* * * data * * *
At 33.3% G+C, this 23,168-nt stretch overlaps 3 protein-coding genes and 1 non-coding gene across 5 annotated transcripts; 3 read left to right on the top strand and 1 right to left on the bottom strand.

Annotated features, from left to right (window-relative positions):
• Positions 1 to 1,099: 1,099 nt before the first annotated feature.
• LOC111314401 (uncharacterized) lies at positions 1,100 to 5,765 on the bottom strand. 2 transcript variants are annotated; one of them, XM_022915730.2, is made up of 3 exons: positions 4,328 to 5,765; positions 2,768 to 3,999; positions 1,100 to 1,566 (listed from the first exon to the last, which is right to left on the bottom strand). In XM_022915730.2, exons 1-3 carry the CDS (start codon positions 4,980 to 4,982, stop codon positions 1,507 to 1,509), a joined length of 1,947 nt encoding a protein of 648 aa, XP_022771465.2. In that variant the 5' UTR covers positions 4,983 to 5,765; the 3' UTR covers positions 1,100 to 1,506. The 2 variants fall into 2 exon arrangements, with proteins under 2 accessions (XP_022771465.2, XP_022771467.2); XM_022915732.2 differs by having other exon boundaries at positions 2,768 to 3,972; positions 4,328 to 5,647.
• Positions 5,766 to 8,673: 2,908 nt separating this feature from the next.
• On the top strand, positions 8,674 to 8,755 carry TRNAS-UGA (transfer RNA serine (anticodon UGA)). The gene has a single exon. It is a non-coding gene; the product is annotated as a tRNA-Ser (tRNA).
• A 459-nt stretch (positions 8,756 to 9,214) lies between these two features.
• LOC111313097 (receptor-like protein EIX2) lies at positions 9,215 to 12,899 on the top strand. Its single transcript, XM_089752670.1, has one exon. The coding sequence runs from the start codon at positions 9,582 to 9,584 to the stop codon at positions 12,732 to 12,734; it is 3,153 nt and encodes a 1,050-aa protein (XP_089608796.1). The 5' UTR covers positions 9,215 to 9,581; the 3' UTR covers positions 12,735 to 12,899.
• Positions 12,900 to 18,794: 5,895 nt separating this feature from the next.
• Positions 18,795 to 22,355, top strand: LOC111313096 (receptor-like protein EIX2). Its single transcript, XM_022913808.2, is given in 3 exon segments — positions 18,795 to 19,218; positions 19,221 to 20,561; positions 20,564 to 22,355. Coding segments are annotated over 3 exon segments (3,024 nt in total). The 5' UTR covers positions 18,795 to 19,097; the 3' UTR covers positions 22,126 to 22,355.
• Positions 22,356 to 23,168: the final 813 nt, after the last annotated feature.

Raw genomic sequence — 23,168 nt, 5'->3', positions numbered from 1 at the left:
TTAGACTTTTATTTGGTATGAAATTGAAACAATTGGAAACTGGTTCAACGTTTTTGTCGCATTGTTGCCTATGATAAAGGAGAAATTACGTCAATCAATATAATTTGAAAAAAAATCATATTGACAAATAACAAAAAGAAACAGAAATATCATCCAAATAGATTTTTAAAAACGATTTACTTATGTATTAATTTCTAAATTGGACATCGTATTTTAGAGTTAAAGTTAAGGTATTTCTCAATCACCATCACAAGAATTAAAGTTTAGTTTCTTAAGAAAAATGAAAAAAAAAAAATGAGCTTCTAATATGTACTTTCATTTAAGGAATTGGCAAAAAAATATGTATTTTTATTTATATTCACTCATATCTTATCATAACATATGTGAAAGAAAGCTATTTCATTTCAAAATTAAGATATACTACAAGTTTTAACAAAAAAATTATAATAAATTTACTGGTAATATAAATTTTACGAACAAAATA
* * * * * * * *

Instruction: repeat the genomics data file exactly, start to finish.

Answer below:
At 33.3% G+C, this 23,168-nt stretch overlaps 3 protein-coding genes and 1 non-coding gene across 5 annotated transcripts; 3 read left to right on the top strand and 1 right to left on the bottom strand.

Annotated features, from left to right (window-relative positions):
• Positions 1 to 1,099: 1,099 nt before the first annotated feature.
• LOC111314401 (uncharacterized) lies at positions 1,100 to 5,765 on the bottom strand. 2 transcript variants are annotated; one of them, XM_022915730.2, is made up of 3 exons: positions 4,328 to 5,765; positions 2,768 to 3,999; positions 1,100 to 1,566 (listed from the first exon to the last, which is right to left on the bottom strand). In XM_022915730.2, exons 1-3 carry the CDS (start codon positions 4,980 to 4,982, stop codon positions 1,507 to 1,509), a joined length of 1,947 nt encoding a protein of 648 aa, XP_022771465.2. In that variant the 5' UTR covers positions 4,983 to 5,765; the 3' UTR covers positions 1,100 to 1,506. The 2 variants fall into 2 exon arrangements, with proteins under 2 accessions (XP_022771465.2, XP_022771467.2); XM_022915732.2 differs by having other exon boundaries at positions 2,768 to 3,972; positions 4,328 to 5,647.
• Positions 5,766 to 8,673: 2,908 nt separating this feature from the next.
• On the top strand, positions 8,674 to 8,755 carry TRNAS-UGA (transfer RNA serine (anticodon UGA)). The gene has a single exon. It is a non-coding gene; the product is annotated as a tRNA-Ser (tRNA).
• A 459-nt stretch (positions 8,756 to 9,214) lies between these two features.
• LOC111313097 (receptor-like protein EIX2) lies at positions 9,215 to 12,899 on the top strand. Its single transcript, XM_089752670.1, has one exon. The coding sequence runs from the start codon at positions 9,582 to 9,584 to the stop codon at positions 12,732 to 12,734; it is 3,153 nt and encodes a 1,050-aa protein (XP_089608796.1). The 5' UTR covers positions 9,215 to 9,581; the 3' UTR covers positions 12,735 to 12,899.
• Positions 12,900 to 18,794: 5,895 nt separating this feature from the next.
• Positions 18,795 to 22,355, top strand: LOC111313096 (receptor-like protein EIX2). Its single transcript, XM_022913808.2, is given in 3 exon segments — positions 18,795 to 19,218; positions 19,221 to 20,561; positions 20,564 to 22,355. Coding segments are annotated over 3 exon segments (3,024 nt in total). The 5' UTR covers positions 18,795 to 19,097; the 3' UTR covers positions 22,126 to 22,355.
• Positions 22,356 to 23,168: the final 813 nt, after the last annotated feature.

Raw genomic sequence — 23,168 nt, 5'->3', positions numbered from 1 at the left:
TTAGACTTTTATTTGGTATGAAATTGAAACAATTGGAAACTGGTTCAACGTTTTTGTCGCATTGTTGCCTATGATAAAGGAGAAATTACGTCAATCAATATAATTTGAAAAAAAATCATATTGACAAATAACAAAAAGAAACAGAAATATCATCCAAATAGATTTTTAAAAACGATTTACTTATGTATTAATTTCTAAATTGGACATCGTATTTTAGAGTTAAAGTTAAGGTATTTCTCAATCACCATCACAAGAATTAAAGTTTAGTTTCTTAAGAAAAATGAAAAAAAAAAAATGAGCTTCTAATATGTACTTTCATTTAAGGAATTGGCAAAAAAATATGTATTTTTATTTATATTCACTCATATCTTATCATAACATATGTGAAAGAAAGCTATTTCATTTCAAAATTAAGATATACTACAAGTTTTAACAAAAAAATTATAATAAATTTACTGGTAATATAAATTTTACGAACAAAATA